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From Sean Owen <>
Subject Re: Algorithm scalability
Date Tue, 04 May 2010 21:01:17 GMT
On Tue, May 4, 2010 at 9:53 PM, First Qaxy <> wrote:
> Purely based on estimates, assuming 5 billion transactions, 5 million users, 100K products normally distributed
are expected to create a sparse item to item matrix of up to 10 Million significant co-occurrences
(significance is not globally defined but in the context of the active item to recommend
from; in other words support can be really tiny, confidence less so).

Sounds like a pretty solid size of a data set. I think the recommender
will work fine on this -- well, suppose it depends on your
expectations but this whole piece has been completely revised recently
and I feel that it's tuned nicely now.

> A few questions:- In 0.3 there was also a
that I canot find in the latest trunk. Was this merged into RecommenderJob?Is there any example
or unit test for the hadoop.item.RecommenderJob?- is there any more documentation

This has been merged in* as
part of this complete overhaul.

>  on hadoop.pseudo? I am still not clear how that is broken into chunks in the case of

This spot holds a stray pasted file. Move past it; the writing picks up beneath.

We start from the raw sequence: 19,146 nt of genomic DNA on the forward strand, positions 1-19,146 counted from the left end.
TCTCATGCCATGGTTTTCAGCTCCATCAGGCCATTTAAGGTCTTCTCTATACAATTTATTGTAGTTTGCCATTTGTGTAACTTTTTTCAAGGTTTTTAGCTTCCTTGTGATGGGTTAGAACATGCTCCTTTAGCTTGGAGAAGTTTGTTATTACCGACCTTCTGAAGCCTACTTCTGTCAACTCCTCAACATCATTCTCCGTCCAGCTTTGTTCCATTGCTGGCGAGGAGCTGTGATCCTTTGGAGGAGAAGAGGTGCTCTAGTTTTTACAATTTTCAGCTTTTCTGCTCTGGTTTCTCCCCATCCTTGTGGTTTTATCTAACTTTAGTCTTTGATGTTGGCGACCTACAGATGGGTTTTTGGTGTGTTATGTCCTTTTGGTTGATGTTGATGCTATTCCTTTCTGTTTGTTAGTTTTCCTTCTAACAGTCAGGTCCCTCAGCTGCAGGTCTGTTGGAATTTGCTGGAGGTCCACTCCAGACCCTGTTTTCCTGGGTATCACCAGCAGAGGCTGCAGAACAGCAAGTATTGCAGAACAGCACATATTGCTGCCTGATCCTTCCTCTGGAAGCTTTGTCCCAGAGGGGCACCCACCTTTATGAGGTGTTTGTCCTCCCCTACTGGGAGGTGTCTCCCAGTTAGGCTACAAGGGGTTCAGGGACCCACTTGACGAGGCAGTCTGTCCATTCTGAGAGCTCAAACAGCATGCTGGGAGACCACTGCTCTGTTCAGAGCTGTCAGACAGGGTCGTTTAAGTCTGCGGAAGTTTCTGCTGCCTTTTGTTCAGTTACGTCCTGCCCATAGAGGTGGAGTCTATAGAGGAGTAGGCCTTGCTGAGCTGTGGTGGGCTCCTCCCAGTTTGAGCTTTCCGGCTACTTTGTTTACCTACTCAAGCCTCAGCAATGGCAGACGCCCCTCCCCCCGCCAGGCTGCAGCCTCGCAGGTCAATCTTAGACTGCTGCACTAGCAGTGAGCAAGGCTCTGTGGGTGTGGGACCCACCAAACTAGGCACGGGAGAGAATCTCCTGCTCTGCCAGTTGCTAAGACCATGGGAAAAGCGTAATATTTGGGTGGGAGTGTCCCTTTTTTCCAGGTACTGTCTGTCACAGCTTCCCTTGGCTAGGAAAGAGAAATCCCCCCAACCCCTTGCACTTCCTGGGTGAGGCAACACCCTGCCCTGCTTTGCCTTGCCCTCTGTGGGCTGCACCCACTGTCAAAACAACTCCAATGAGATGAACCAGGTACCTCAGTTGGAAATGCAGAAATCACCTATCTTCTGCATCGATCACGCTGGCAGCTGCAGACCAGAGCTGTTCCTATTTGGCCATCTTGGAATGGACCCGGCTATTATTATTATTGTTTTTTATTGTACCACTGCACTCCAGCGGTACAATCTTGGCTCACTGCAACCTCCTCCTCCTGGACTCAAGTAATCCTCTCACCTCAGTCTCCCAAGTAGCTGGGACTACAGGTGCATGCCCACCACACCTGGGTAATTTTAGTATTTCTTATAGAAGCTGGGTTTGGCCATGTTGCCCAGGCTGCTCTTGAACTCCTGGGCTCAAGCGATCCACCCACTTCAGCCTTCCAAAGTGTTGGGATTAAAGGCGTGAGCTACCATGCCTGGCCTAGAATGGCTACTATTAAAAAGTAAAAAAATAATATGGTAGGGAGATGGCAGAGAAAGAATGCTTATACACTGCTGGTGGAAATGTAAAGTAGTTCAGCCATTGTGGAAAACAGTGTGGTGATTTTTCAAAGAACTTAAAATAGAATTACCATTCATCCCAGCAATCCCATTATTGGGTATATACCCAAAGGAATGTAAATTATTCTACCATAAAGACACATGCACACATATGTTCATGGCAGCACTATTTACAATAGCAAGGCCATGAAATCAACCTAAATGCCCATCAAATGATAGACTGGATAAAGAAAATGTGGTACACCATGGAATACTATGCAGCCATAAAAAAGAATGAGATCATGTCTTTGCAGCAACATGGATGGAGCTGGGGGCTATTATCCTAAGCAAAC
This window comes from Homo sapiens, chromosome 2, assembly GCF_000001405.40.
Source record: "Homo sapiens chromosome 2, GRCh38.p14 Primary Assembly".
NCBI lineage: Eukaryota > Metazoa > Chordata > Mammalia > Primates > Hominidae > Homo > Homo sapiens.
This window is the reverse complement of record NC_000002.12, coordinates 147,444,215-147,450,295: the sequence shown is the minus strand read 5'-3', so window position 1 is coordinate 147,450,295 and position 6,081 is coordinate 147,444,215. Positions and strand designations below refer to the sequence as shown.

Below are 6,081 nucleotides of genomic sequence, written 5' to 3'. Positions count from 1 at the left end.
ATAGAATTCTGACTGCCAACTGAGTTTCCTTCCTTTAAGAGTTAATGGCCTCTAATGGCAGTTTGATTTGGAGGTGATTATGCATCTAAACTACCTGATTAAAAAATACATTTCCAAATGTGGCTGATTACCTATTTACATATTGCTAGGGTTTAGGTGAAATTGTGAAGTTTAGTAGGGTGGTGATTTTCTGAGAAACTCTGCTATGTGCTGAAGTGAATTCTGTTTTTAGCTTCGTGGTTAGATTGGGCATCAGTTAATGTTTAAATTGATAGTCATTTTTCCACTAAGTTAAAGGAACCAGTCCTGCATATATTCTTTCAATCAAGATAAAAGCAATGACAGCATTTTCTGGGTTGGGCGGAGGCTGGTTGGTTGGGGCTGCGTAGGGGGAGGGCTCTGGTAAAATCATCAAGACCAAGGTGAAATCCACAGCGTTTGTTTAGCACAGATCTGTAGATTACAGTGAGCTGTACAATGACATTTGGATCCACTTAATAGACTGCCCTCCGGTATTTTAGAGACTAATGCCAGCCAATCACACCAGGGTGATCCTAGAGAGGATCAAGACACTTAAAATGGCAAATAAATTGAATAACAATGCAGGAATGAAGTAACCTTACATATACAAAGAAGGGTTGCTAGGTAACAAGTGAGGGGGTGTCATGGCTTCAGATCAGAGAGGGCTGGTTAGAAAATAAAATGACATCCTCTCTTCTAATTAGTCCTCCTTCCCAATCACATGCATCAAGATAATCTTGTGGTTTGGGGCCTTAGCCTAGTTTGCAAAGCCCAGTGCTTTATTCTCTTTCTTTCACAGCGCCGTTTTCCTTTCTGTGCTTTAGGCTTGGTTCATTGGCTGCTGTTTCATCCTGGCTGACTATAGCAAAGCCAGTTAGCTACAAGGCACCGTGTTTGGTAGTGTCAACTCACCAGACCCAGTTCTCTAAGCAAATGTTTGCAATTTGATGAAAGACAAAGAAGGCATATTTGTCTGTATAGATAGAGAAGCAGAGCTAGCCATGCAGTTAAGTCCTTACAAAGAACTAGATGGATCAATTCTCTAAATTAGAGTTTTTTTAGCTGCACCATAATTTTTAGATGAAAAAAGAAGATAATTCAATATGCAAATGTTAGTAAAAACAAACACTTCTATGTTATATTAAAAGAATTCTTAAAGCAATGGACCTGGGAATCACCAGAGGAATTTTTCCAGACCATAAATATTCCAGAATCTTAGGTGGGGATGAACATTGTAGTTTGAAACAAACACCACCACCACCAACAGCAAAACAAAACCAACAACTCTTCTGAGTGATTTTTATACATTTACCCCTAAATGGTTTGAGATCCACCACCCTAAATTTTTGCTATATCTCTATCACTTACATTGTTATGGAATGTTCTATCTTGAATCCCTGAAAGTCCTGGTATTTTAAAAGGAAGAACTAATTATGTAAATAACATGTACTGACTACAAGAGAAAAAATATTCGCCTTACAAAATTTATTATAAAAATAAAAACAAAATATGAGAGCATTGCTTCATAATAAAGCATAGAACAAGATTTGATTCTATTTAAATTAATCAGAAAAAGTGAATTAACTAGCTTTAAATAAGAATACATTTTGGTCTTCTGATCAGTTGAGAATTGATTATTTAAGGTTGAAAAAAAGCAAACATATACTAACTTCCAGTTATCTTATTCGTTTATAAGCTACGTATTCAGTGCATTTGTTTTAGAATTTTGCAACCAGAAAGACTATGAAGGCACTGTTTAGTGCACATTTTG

larger models and how the results are being merged afterwards.- for clustering - if I want
to create a few hundred user clusters - is that doable on a model similar to the one described
above, based on boolean preferences?

For this scale, I don't think you can use the pseudo-distributed
recommender. It's just too much data to get onto individual machines'
memory. In this case nothing is broken down, since non-distributed
algorithms generally use all data. It's just that one non-distributed
recommender is cloned N times so you can crank out recommendations N
times faster very easily.

... well since you don't have all that many items, I could imagine one
algorithm working: slope-one. You would need to use Hadoop to compute
the item-item diffs ahead of time, and prune it. But a pruned set of
item-item diffs fits in memory. You could go this way.

But I think this is the sort of situation very well suited to the
properly distributed implementation.

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